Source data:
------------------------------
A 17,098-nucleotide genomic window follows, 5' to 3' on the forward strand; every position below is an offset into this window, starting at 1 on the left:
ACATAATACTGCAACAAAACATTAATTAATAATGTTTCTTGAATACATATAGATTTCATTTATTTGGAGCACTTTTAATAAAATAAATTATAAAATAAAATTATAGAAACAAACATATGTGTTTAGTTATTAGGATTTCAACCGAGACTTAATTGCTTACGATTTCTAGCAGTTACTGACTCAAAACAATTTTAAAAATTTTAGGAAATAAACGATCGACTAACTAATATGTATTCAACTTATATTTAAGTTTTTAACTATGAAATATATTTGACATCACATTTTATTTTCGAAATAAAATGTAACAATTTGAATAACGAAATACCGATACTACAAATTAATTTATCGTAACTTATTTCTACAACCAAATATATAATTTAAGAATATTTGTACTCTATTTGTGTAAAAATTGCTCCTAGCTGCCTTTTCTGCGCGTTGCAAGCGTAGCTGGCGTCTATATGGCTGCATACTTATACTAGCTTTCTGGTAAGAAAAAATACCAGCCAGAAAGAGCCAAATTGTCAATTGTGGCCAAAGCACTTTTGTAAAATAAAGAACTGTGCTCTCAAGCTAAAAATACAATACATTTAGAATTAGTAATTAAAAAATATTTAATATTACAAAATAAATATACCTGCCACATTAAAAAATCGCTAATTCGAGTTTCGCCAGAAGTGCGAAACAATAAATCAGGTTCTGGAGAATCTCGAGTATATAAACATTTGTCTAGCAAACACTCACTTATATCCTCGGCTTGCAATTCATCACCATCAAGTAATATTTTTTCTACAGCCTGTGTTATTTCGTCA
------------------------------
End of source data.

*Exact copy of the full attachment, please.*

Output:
A 17,098-nucleotide genomic window follows, 5' to 3' on the forward strand; every position below is an offset into this window, starting at 1 on the left:
ACATAATACTGCAACAAAACATTAATTAATAATGTTTCTTGAATACATATAGATTTCATTTATTTGGAGCACTTTTAATAAAATAAATTATAAAATAAAATTATAGAAACAAACATATGTGTTTAGTTATTAGGATTTCAACCGAGACTTAATTGCTTACGATTTCTAGCAGTTACTGACTCAAAACAATTTTAAAAATTTTAGGAAATAAACGATCGACTAACTAATATGTATTCAACTTATATTTAAGTTTTTAACTATGAAATATATTTGACATCACATTTTATTTTCGAAATAAAATGTAACAATTTGAATAACGAAATACCGATACTACAAATTAATTTATCGTAACTTATTTCTACAACCAAATATATAATTTAAGAATATTTGTACTCTATTTGTGTAAAAATTGCTCCTAGCTGCCTTTTCTGCGCGTTGCAAGCGTAGCTGGCGTCTATATGGCTGCATACTTATACTAGCTTTCTGGTAAGAAAAAATACCAGCCAGAAAGAGCCAAATTGTCAATTGTGGCCAAAGCACTTTTGTAAAATAAAGAACTGTGCTCTCAAGCTAAAAATACAATACATTTAGAATTAGTAATTAAAAAATATTTAATATTACAAAATAAATATACCTGCCACATTAAAAAATCGCTAATTCGAGTTTCGCCAGAAGTGCGAAACAATAAATCAGGTTCTGGAGAATCTCGAGTATATAAACATTTGTCTAGCAAACACTCACTTATATCCTCGGCTTGCAATTCATCACCATCAAGTAATATTTTTTCTACAGCCTGTGTTATTTCGTCA